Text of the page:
The sun, coming through my sunroom windows in my New Jersey Home.
Thank goodness for the sun. Almost as magical as watching the snowfall is that of the brilliance, when the sun returns to make driving safe and to brighten spirits that had begun to succumb to the blueness of snow.
While I was living in New Jersey, my sunroom was more than a decorative accessory–it was my antidote for seasonal depression.
I am an avid gardener. You might say that I garden with a vengeance–a vengeance against the depression and the blahs that I experience when I am not gardening. I am sure there are many reasons that gardening is essential for me. Following are a few of those reasons:
- Visual Relief: Through gardening, I create flowers, blossoms, and other things that are beautiful to me. The beauty stimulates me and lifts my spirit.
- Gardening Offers A Reason to Greet Each Day: When I am gardening, I awaken, thinking about where my seeds and/or plants were yesterday and wondering what the alchemy of growth has done for them. Instead of dragging myself out of bed, I literally bolt into the new day.
- Through Gardening, I Become Part of Nature’s Life Force: When my plants grow, I grow, too. There is an expression: “When a tree stops growing, it has died.” The same thing is true of me.
- Spirituality: My garden provides me with a Walden Pond-like spirituality–a oneness with nature–an affirmative alignment with my world. In a CNN article, UrbanGreenwork’s James Jiler commented on this more ethereal value of gardening: “A lot of people [understand] that experience. They may not be able to put it into words, but they understand what’s happening.” – James Jiler
- Exercise: I hate all other types of exercise; but I actually love working feverishly in my garden. Exercise releases endorphins that are known for their capacity to relieve depression.
- Sunshine: Sunshine is another way to beat the blahs. Sunshine provides vitamins that are necessary for a sense of well-being; but I believe that Sunshine has an even greater power. Since God gave the world light to defeat darkness, it has become essential to us.
In short, gardening is a type of therapy that is vital for my being, but during the winter, my lack of gardening can become depressing.
For me, my sunroom and my activity in my sunroom help fill the void that occurs during winter–when I cannot get outside and garden.
Visual Relief: I always have something blooming in my sunroom; and from those blooms, I experience Beauty.
My Sunroom Offers A Reason to Greet Each Day: Although not quite as effective as gardening, my sunroom is the first place that I go in the mornings. While the water is heating for my coffee, I run down, just to see what the new day has brought. Then, I return for my coffee, which I bring down to sip, while I enjoy the Bird Show and whatever else is happening outside the windows.
Through My Sunroom, I Become Part of Nature’s Life Force: My sunroom is filled with plants–houseplants and orchids. As I watch these plants grow and evolve, I also grow. At the end of my sunroom, just beyond the curtains, I have a greenhouse, where I start seedlings. That provides me with even more opportunity to experience Nature in action.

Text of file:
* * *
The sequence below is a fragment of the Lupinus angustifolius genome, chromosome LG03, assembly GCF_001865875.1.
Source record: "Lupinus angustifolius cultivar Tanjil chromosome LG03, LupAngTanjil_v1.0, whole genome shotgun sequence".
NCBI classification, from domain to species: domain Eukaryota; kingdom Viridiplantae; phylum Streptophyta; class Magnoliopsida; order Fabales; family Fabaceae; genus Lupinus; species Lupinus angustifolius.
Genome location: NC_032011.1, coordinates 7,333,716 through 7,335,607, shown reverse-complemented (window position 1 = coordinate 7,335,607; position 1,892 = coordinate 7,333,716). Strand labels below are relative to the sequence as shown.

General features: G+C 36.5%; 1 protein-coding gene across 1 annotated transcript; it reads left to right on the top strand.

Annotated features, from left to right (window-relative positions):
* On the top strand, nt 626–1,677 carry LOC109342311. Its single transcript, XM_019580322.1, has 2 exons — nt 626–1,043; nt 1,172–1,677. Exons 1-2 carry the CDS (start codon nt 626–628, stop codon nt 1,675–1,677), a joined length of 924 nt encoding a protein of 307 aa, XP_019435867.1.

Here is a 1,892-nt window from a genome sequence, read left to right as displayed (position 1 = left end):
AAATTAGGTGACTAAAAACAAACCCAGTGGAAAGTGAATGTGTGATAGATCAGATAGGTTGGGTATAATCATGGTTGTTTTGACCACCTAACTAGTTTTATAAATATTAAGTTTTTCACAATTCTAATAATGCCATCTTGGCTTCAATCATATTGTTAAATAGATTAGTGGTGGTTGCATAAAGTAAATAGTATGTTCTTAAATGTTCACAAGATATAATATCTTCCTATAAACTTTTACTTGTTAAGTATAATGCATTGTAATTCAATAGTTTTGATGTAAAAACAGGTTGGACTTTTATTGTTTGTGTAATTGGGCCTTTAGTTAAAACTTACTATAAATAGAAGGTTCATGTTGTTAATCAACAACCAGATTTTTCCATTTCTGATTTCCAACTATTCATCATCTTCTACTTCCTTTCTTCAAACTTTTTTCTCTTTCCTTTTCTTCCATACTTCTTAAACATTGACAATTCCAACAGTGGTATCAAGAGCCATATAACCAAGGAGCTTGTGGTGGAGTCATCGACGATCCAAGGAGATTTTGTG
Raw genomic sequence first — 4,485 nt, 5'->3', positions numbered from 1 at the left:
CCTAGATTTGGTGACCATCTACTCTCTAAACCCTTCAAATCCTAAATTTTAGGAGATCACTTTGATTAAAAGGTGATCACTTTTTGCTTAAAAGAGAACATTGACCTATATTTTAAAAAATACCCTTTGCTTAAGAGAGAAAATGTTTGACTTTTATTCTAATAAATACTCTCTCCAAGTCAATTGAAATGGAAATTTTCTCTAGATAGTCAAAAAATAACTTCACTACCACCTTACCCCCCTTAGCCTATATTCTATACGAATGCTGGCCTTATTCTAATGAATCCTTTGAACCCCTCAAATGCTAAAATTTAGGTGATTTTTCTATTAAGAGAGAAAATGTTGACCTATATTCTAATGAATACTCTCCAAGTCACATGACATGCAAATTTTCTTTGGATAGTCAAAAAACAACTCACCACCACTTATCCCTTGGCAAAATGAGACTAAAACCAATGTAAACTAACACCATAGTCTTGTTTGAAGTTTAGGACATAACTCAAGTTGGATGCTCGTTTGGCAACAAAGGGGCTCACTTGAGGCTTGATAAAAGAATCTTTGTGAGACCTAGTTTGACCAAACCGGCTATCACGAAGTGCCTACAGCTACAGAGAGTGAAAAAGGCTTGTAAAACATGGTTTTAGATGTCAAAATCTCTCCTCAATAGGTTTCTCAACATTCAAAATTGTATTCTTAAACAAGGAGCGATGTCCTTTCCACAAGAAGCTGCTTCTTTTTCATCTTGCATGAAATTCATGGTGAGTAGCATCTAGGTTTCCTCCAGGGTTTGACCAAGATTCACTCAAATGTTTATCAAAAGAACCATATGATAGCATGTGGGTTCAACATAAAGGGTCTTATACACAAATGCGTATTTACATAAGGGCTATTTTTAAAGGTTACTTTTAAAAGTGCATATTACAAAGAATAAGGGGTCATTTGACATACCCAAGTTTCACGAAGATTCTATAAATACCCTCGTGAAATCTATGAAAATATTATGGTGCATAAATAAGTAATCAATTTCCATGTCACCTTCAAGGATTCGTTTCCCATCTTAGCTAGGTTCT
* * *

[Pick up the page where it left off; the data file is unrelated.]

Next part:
Spirituality: My sunroom provides me with a bit of the Walden Pond-like spirituality that I find in my garden; but through the windows of my sunroom, I experience even more.
“The eyes are the windows to your soul” – Shakespeare
When the eyes have nothing more than walls to look at, the soul is starved.
The windows of my sunroom are the outlet through which my eyes can feed my soul.
Exercise: In my sunroom, I have routine garden tasks. While these tasks do not provide me with the same kind of exercise that I get from digging and raking outside, they do require action; and as I get older, I realize that action, in itself, is healing. It is certainly better than lying around, waiting for the winter months to pass.
Sunshine: No doubt, sunrooms were named because of their capacities to offer more sun than the regular rooms of the house.
My sunroom provides me with the beauty of flowers; the growth of plants; activity; and the healing sun.
When I moved to the Northeast, an area that is treacherous for people who experience seasonal depression, there was a large screened porch along the back of the house. The porch was nice during the pleasant months; but during the winter, it seemed to separate me from my yard. I decided to turn the porch wall into a wall of windows. Especially during the winter months, I sat immediately next to the windows, where I felt that I could almost touch the winter air.
I currently live in the Ozark Mountains, and while the winters are not as brutal here as those were in New Jersey, the cold is pretty bad here, too. I only recently moved into my 125-year-old house in the Ozarks, and fortunately, this house already had a bit of a sunroom, but it is consumed by my need for a breakfast room and a studio.
I have already begun dreaming of my adding a greenhouse, where I’ll definitely have a plants-only living spot where I can enjoy my flowers even during the winter,